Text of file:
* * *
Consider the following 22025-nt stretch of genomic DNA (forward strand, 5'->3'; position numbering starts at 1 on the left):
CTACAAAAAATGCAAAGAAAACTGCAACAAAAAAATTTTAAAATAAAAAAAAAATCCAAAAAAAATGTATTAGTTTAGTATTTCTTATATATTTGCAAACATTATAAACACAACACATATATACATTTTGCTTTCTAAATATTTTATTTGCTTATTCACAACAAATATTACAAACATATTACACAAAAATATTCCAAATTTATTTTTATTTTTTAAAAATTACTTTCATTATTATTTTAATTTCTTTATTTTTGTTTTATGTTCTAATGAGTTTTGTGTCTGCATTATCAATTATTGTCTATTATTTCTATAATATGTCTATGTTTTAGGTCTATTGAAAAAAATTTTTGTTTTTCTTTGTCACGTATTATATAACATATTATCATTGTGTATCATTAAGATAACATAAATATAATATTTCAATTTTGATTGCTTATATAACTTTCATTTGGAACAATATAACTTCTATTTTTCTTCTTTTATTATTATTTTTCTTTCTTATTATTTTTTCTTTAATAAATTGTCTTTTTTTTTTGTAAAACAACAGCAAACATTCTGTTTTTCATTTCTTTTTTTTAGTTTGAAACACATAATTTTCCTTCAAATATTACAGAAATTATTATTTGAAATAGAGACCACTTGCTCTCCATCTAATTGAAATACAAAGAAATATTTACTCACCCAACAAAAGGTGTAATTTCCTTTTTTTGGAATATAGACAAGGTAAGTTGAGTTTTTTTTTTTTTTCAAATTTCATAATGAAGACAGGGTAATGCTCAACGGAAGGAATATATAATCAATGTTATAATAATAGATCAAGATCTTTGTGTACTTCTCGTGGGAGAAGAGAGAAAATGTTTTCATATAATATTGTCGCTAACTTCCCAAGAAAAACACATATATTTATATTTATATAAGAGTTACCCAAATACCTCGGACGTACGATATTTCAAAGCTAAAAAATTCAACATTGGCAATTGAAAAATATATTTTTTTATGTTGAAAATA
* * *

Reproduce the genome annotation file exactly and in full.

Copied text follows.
Consider the following 22025-nt stretch of genomic DNA (forward strand, 5'->3'; position numbering starts at 1 on the left):
CTACAAAAAATGCAAAGAAAACTGCAACAAAAAAATTTTAAAATAAAAAAAAAATCCAAAAAAAATGTATTAGTTTAGTATTTCTTATATATTTGCAAACATTATAAACACAACACATATATACATTTTGCTTTCTAAATATTTTATTTGCTTATTCACAACAAATATTACAAACATATTACACAAAAATATTCCAAATTTATTTTTATTTTTTAAAAATTACTTTCATTATTATTTTAATTTCTTTATTTTTGTTTTATGTTCTAATGAGTTTTGTGTCTGCATTATCAATTATTGTCTATTATTTCTATAATATGTCTATGTTTTAGGTCTATTGAAAAAAATTTTTGTTTTTCTTTGTCACGTATTATATAACATATTATCATTGTGTATCATTAAGATAACATAAATATAATATTTCAATTTTGATTGCTTATATAACTTTCATTTGGAACAATATAACTTCTATTTTTCTTCTTTTATTATTATTTTTCTTTCTTATTATTTTTTCTTTAATAAATTGTCTTTTTTTTTTGTAAAACAACAGCAAACATTCTGTTTTTCATTTCTTTTTTTTAGTTTGAAACACATAATTTTCCTTCAAATATTACAGAAATTATTATTTGAAATAGAGACCACTTGCTCTCCATCTAATTGAAATACAAAGAAATATTTACTCACCCAACAAAAGGTGTAATTTCCTTTTTTTGGAATATAGACAAGGTAAGTTGAGTTTTTTTTTTTTTTCAAATTTCATAATGAAGACAGGGTAATGCTCAACGGAAGGAATATATAATCAATGTTATAATAATAGATCAAGATCTTTGTGTACTTCTCGTGGGAGAAGAGAGAAAATGTTTTCATATAATATTGTCGCTAACTTCCCAAGAAAAACACATATATTTATATTTATATAAGAGTTACCCAAATACCTCGGACGTACGATATTTCAAAGCTAAAAAATTCAACATTGGCAATTGAAAAATATATTTTTTTATGTTGAAAATA